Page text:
U of T alumni build tool to track availability of resources in Toronto communities hardest hit by COVID-19
Recent grads from the University of Toronto are reaching out to help Toronto neighbourhoods with higher rates of COVID-19 and fewer resources and services.
“There is a clear and emergent need to support communities disproportionately impacted by COVID-19 and its associated socioeconomic ramifications,” said Kahiye Warsame.
Warsame, an alumnus of the master of public health program at U of T’s Dalla Lana School of Public Health, is co-lead of a group known as the Infectious Disease Working Group. The group’s founders – which also include Yulika Yoshida-Montezuma, Ashley Mah, Camilla Michalski, Anindita Marwah, Maura Eswaradas, Nousin Hussain, Kathleen Qu and Harsh Naik – came together as students early in the pandemic and have continued their work as alumni.
Their latest endeavour is a resource tracker: ReConnect, a tool that helps users find essential supports in their communities for mental health, employment, training and child care.
“Our tool aims to bridge the gap in navigating social care systems by centralizing available services and supports on one platform,” said Warsame, who graduated from the social and behavioural sciences stream at Dalla Lana.
The tracker, to be presented at a July 28 webinar, highlights the uneven distribution of social resources across Toronto, showing how areas outside the downtown core have higher rates of COVID-19 cases but fewer resources and services.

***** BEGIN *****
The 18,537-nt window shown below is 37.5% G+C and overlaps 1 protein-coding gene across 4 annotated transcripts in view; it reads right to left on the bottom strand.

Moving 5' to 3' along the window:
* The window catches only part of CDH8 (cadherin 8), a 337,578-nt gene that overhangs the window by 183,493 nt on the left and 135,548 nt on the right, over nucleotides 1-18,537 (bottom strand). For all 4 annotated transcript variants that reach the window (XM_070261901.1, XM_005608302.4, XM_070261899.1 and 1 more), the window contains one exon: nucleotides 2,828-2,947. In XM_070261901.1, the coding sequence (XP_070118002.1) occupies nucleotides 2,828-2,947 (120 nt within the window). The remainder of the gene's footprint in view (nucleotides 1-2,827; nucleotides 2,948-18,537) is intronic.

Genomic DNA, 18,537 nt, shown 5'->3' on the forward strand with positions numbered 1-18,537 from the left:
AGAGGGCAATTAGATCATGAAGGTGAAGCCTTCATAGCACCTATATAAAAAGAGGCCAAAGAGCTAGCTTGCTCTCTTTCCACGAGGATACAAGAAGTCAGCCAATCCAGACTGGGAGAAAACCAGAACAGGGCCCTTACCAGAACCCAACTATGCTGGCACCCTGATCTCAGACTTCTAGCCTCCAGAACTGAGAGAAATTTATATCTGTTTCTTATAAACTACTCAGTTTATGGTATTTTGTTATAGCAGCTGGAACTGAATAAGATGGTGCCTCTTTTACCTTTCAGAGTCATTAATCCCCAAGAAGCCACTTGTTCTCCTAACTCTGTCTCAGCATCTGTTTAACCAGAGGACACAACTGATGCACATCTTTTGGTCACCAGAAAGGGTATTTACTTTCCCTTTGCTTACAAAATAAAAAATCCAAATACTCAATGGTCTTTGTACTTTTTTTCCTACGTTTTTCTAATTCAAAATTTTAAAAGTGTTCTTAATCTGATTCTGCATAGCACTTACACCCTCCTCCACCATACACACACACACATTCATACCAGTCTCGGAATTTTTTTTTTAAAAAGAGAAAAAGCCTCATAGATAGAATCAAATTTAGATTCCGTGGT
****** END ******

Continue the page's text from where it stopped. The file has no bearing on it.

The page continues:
“If you look at these areas in Toronto where there are fewer resources but greater COVID-19 case rates, they are also the neighbourhoods with a higher proportion of Black and racialized communities, a higher proportion of low-income earners and unsuitable housing, higher rates of chronic illness and poor mental health,” said Naik, who recently graduated from the epidemiology stream. “This is clearly systemic racism permeating through our city that the government needs to address.”
The group partnered with 211 Toronto to compile the tracker.
“It’s one thing to say, ‘Look, Toronto has a lot of different resources and you can reach out – it’s just a phone call away or it’s right by a transit line’ – but it’s really different to see it geographically distributed,” said Qu, who also graduated from the epidemiology program. “You’re able to pick up more of the gaps in the physical barriers that are presented or even the cultural and social barriers between different neighbourhoods.”
To fill those gaps, the alumni have been working with community-led groups such as CareMongering to include additional informal services, updating the tracker as more services become available. The group’s community engagement team – Evelyn Ascencio, Joseph Burley, Tara Faghani, Vhil Castillejos, Mauriene Tolentino, and Yasmin Sheikhan – worked with stakeholders to ensure the tool is distributed and used widely. With enough support, the group says, it would be interested in expanding the tracker to all of Ontario.